“Yes, life IS precious but maybe you truly can have too much of a good thing…..”
So said commenter Eileen Williams, in response to my guest and fellow writer Joyce Mason’s article on the topic of longevity to which I am happy to be linking at the end of this article.
Ever since the Big Bang, which is the prevailing scientific theory thus far regarding how life originated in the universe, we have been confronted with the reality that creativity and destruction are woven together. Without that monumentally, unimaginably destructive Big Bang, the creative energies which ultimately produced the richly teeming life we have on planet Earth – and probably many other planets as yet undiscovered – would not have come to be.
Each tiny human, little energy flash in space/time, carries that dual spark of positive/negative, creative/destructive power. We have to learn to balance our creativity with our destructiveness – you could argue on the large scale that the whole of human history has been about that grapple. It is simply not realistic to think that we can have light without shadow at any level in our complex world, either at a personal or a collective level.
Every advance brings that duality. At this point in our history, humans from the post-Second World War Baby Boomer generation onwards are having increasingly to face a dilemma never faced before by human beings. It is this: amazing advances in public health and general medical care have enabled those of us who live in the West and increasingly in the East, routinely to achieve life spans which were rare in previous centuries.
My grandparents almost all lived into their eighties. This was unusual for their generation. Now, people routinely live into their nineties. This is fine for many people who live to a healthy old age, then die suddenly. We all aspire to this. But this great advance carries a very dark shadow. An increasing reality, and one which is set to consume a huge proportion of the economic resources of affluent countries, is that quality medical care now available for people in later life is prolonging many lives well beyond their ability to contribute to society, family life or their own happiness.
What do we do about this? It is an issue which we simply have to grapple with and resolve somehow. Shortly after finishing this article I will be heading for my local hospital to visit a dear old friend in her nineties, frail and ill, depressed and having lost entirely the spark which her freedom to get about had given her, allied to her own indomitable spirit, well into old age. She just wants to go. But medical care of high quality is helping to keep her alive.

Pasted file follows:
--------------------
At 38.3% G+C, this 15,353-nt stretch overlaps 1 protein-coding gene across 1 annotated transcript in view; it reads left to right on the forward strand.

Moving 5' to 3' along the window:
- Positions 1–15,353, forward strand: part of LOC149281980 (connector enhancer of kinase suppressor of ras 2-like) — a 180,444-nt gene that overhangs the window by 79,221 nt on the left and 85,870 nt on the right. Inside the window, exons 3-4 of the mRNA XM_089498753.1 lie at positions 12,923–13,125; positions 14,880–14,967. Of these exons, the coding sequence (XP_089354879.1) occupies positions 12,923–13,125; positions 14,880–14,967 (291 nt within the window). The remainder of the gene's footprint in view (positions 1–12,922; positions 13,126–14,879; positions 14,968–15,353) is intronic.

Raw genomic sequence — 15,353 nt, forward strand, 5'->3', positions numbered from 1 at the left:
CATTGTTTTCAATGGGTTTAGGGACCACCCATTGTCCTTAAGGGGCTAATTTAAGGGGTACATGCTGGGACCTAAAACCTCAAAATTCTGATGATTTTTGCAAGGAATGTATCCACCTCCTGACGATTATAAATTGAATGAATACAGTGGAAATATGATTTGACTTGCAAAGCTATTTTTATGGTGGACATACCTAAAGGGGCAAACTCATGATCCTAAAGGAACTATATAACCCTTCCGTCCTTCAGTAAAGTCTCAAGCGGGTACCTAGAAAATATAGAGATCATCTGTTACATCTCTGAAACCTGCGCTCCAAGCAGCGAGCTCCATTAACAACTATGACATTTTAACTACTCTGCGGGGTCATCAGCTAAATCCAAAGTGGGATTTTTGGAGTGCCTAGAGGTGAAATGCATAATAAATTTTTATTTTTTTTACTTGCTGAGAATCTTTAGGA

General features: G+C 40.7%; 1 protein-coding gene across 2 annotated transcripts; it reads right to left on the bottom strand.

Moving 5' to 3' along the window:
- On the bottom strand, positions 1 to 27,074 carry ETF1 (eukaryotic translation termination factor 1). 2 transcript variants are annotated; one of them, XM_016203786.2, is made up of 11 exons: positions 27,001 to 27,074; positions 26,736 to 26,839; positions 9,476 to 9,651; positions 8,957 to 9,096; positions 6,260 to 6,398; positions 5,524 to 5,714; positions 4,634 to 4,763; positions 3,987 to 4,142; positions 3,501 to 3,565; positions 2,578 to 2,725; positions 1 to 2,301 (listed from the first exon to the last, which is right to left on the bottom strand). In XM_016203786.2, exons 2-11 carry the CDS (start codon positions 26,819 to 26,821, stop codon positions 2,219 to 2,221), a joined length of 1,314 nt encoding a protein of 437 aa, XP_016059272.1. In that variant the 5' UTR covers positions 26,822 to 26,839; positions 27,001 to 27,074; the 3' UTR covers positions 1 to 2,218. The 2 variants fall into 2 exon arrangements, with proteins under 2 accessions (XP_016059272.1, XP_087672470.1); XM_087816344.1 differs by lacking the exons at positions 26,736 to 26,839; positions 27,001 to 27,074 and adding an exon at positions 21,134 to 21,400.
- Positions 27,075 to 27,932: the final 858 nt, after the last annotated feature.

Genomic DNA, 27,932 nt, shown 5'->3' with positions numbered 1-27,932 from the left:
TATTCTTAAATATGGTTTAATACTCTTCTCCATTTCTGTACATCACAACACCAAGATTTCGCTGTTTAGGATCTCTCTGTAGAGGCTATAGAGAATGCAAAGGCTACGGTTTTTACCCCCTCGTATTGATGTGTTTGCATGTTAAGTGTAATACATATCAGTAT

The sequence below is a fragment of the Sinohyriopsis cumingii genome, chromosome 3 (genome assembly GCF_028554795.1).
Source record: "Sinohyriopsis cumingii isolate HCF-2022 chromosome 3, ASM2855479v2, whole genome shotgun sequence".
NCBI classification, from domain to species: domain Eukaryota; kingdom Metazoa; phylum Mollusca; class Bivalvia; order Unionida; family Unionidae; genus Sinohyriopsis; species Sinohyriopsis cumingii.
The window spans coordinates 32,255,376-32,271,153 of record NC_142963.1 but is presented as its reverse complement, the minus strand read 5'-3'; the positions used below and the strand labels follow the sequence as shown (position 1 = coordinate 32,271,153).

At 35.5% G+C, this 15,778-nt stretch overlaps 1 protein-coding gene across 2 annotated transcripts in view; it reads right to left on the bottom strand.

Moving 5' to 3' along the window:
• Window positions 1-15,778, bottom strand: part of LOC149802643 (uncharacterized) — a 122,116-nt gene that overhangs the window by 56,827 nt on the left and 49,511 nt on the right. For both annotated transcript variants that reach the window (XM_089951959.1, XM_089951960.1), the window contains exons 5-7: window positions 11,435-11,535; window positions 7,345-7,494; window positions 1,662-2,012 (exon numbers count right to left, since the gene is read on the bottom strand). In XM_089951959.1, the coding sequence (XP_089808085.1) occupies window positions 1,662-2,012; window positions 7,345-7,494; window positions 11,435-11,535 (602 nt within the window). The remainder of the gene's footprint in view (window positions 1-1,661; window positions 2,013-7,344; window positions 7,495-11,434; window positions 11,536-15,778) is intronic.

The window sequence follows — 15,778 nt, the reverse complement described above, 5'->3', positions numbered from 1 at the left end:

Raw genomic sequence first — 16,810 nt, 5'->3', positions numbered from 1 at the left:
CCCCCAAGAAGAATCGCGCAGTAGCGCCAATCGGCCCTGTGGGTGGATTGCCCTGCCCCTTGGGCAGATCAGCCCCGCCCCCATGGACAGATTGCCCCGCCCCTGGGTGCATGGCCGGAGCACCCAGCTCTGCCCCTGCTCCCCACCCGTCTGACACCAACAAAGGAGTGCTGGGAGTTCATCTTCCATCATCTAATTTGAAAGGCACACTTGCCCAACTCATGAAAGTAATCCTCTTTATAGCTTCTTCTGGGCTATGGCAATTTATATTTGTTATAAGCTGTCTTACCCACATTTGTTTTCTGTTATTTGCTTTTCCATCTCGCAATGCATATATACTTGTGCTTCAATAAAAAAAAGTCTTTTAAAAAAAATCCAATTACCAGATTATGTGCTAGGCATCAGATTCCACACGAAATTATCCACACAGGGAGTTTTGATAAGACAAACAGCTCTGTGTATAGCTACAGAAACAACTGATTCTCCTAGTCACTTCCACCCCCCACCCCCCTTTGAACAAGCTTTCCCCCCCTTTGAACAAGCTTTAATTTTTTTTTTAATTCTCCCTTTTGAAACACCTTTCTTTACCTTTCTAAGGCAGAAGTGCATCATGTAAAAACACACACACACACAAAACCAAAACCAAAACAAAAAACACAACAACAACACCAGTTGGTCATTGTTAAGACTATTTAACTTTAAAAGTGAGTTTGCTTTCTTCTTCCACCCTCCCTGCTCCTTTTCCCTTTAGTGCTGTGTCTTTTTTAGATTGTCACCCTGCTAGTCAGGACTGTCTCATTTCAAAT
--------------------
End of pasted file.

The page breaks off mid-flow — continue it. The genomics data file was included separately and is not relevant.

Over the last few years I have heard some awful stories about the prolonging of lives which had, by any common sense measure, reached their natural end. A vivid but by no means uncommon example of this can be seen in the story of a friend’s grandmother in her late eighties who had a severe heart attack and would not have survived. But resuscitation techniques dragged her from the brink to endure a miserable, ill eighteen months before she eventually died.
I am horrified to think that I or my husband, in old age, could be hauled from the edge of dying to an existence in some miserable twilight until death eventually could not be staved off any more. We have living wills. But would the paramedics called to an emergency if one of us had a severe stroke, know that we do not want any intervention which would drag us back to a life of severe incapacity?
I think that in our materialist society the essence of what is a complex and multi-faceted issue is this: we are culturally afraid of death and do not know at this point how to face or manage it with compassion, wisdom, respect and common sense. We were better at coping with death hundreds of years ago than we are now. Religious faith is on the wane, secularism on the rise, and the tyranny of too much choice and too many options is increasingly holding us all to ransom.
Well, what are we going to do about it?
Dealing with end-of-life issues is very much a topical issue here in Scotland at present, with this month seeing a further presentation of an End of Life Bill to our Parliament by that gritty, courageous individualist and Independent Member of the Scottish Parliament, Margo MacDonald, who suffers from Parkinson’s disease. She wants the right for herself and others to end their own lives with dignity and with the assistance of the medical profession.
There is considerable opposition to the Bill right across the board, as can be seen from just one recent article:
But Margo, as she is affectionately known here in Scotland, has done us all a favour by triggering a nation-wide debate and discussion on the issue of what we do about end of life issues. Economically, socially, and personally, we have to find a better way of managing the issue of how we face death in general and individual’s deaths in particular. It is too costly at every level to keep sticking our collective heads in the sand. We are fortunate indeed in the UK to have a thriving Hospice movement which offers wonderful palliative care to people who have reached the last stages of their lives. But there is not enough of that type of care.
We cannot live forever. We all have to die sometime. So what are we going to do about this huge problem?
While you think about it, check out that fine writer and fellow Baby-Boomer Joyce Mason’s thoughtful piece
1000 words copyright Anne Whitaker 2010
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